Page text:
But there's something off about the blu.  It's very soft.  Now you might say, hey, it's an ultra-low budget, old student film.  VCI has talked plenty about the conditions of the materials they had to work with.  This is as good as it could ever look.  But this film was shot on 16mm (then blown up to 35mm for wide release), and one thing we should know from all the 16mm we've looked at before here on this site is that 16mm is high on grain and low on detail.  Well, this film's low enough on detail, but where's the grain?  Ahhh... that's why it's so soft.  This film has used DNR (Digital Noise Reduction) or other digital software on the master to smooth away all the grain.  It sure doesn't look like a 16mm film now, and that explains why the whole thing's so soft.  In fact, the 2010 standard def DVD actually resolves more natural film grain and even actual picture detail than the blu-ray.  Grain haters may think it's great; and admittedly, since this is 16mm, we didn't erase as much detail like other heavily DNR'd blus have in the past.  But we've definitely lost ground between 2010 and 2012, not gained it.

Meanwhile, we get two audio options on the 2010 and 2012 releases.  There's the main stereo mix, where the audio's not exactly crystal, but unlike the grain scrubbing, I'd say it's fair to blame any audio issues on the original materials.  And then they've also included a more boisterous 5.1 mix that still has the same root issues, but both are clear enough for music and dialogue so long as don't expect it to sound like Avatar 2.  They're in LPCM on the blu.  Oh, and interestingly, the original DVD only had the 5.1 mix, so including the stereo mix on the later releases was a nice nod to the purists.
And extras?  You want extras?  Well, the original DVD had nothing but the trailer, but the biggest selling point of the Hyperdrive re-release was the wealth of new DVD extras, that necessitated making it a 2-disc set.  And the blu-ray?  They didn't create anything new, but they ported everything over.  Well, except for the trailer.  I wonder why they left that off?  Oversight, or maybe they felt it was too low quality for HD and they didn't want to remaster it?  Oh well, the trailer's always the least important extra (except for booklets, amiright fellas?), and everything else is here.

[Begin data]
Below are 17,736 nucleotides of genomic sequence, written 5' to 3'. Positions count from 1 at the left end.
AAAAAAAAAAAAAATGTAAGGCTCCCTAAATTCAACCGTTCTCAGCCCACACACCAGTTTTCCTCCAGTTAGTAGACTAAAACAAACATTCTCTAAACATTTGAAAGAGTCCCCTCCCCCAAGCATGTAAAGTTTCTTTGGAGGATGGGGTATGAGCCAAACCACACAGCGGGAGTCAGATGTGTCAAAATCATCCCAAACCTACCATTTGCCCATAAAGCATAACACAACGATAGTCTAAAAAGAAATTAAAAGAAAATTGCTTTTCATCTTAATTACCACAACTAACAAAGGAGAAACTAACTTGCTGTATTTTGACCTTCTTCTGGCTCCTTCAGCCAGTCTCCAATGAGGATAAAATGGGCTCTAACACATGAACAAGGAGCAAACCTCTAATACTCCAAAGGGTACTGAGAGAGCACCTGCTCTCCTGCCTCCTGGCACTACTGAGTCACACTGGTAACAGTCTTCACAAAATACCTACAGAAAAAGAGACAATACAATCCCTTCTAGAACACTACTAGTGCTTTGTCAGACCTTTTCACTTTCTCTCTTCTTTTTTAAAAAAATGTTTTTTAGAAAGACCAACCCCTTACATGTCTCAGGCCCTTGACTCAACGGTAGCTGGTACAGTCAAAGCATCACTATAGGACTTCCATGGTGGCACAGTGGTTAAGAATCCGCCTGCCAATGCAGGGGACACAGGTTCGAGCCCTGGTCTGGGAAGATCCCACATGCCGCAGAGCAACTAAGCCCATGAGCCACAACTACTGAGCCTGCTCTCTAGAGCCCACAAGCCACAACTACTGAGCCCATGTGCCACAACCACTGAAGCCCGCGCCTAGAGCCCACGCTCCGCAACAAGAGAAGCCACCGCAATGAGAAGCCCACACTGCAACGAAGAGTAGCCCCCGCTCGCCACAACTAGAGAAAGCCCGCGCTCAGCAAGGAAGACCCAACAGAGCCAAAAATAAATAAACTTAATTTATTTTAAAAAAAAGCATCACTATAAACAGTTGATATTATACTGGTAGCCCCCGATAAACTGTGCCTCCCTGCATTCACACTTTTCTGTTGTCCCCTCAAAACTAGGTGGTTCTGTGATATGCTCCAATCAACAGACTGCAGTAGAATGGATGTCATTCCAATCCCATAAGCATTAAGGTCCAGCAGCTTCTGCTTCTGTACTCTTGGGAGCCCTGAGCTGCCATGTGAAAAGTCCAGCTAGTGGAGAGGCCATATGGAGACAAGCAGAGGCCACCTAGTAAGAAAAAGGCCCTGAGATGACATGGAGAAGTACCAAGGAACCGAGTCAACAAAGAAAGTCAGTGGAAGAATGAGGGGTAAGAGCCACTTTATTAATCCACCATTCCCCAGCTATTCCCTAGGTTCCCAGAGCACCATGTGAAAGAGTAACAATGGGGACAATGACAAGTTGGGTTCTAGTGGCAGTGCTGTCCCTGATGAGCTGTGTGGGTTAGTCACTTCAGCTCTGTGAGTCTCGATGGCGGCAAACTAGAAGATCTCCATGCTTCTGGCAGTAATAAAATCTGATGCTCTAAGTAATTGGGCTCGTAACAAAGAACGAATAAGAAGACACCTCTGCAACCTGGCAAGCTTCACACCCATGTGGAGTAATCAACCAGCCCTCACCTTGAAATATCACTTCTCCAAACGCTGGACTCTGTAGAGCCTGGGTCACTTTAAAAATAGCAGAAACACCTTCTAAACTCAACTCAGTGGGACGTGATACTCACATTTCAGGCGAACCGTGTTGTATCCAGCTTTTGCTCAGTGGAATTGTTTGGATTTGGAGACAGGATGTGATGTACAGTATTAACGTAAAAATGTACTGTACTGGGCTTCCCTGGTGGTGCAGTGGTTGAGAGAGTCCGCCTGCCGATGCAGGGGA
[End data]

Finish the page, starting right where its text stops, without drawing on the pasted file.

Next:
And what is all of that?  Well, the main attraction is a 2-hour documentary by the fine folks at Ballyhoo Pictures.  They get really in-depth and talk to everyone they can, from Tommy Lee Wallace to Dan O'Bannon's widow.  Carpenter doesn't participate, but they do include some vintage interview clips with him, so he's not so glaringly absent.  It's a pretty terrific doc.  Then, there's an audio commentary by a "super fan," which sounds horrible, but is actually pretty good, as he has really studied the film and its history and comes off as a well informed expert providing a lot of great information.  A lot of better-known journalist commentators could actually take some notes from this guy.  Then there are long on0camera interviews with actor Brian Narelle and author Alan Dean Foster.  All these extras are taken from the DVD, so they're basically SD quality upconverted to HD, but it's fine for extras.  And the Foster interview is particularly interesting, I found.  Finally, there are some odds and ends like a trivia track, an introduction written by Dan O'Bannon and an interactive map of the spaceship from the film.  Again, no trailer.
So for now, if you don't already own Dark Star, I recommend the blu.  It's a terrific little film, packed with extras.  But if you've already got the 2010 DVD set, this is a very minor upgrade if it's an upgrade at all.  You lose detail, which is a big step down, plus the trailer if that bugs you.  But you fix the interlacing, which is an almost even trade-off.  Certainly, if you've already got either one, I wouldn't spend money to replace it with the other.  And I'm forever day-dreaming of the day the a label like Arrow or Synapse can wrestle this title away from VCI and give us a truly definitive version.  Unfortunately, that's not likely to happen any day soon.  So us fans may gripe, but we've all got one of these discs on our shelves.

Ken Russell's Women In Love

It's time for another Ken Russell classic on blu-ray.  And this one might be the absolute pinnacle of them all; his powerful adaptation of D.H. Lawrence's Women In Love.  This time, however, there isn't a dual US/ UK option like with Valentino, where BFI put out one edition, and Kino another.  This time there's just the BFI disc.  But honestly, BFI's special editions have been right up there with the very best from Arrow, Synapse or any other perfectionist label lately, so I'm not worried.

Update 9/15/21: Added Criterion's 2018 DVD, the BFI's US rival with some intriguing features of its own.
If you're looking at this and worrying that it's going to be a boring old romance, you don't know your D.H. Lawrences or your Ken Russells very well.  I mean, in some ways maybe it is Ken Russell's most romantic picture.  It's certainly one of his most picturesque, with beautiful photography, luxuriant landscapes and Lawrence's idolization of nature artfully captured on film.  But this is more of an unflinching examination of relationships formed and broken without the niceties of love or affection rather than some kind of cutesy Jane Austen match maker.  Most of these peoples' relationships seem to end in attempted murder more than anything else!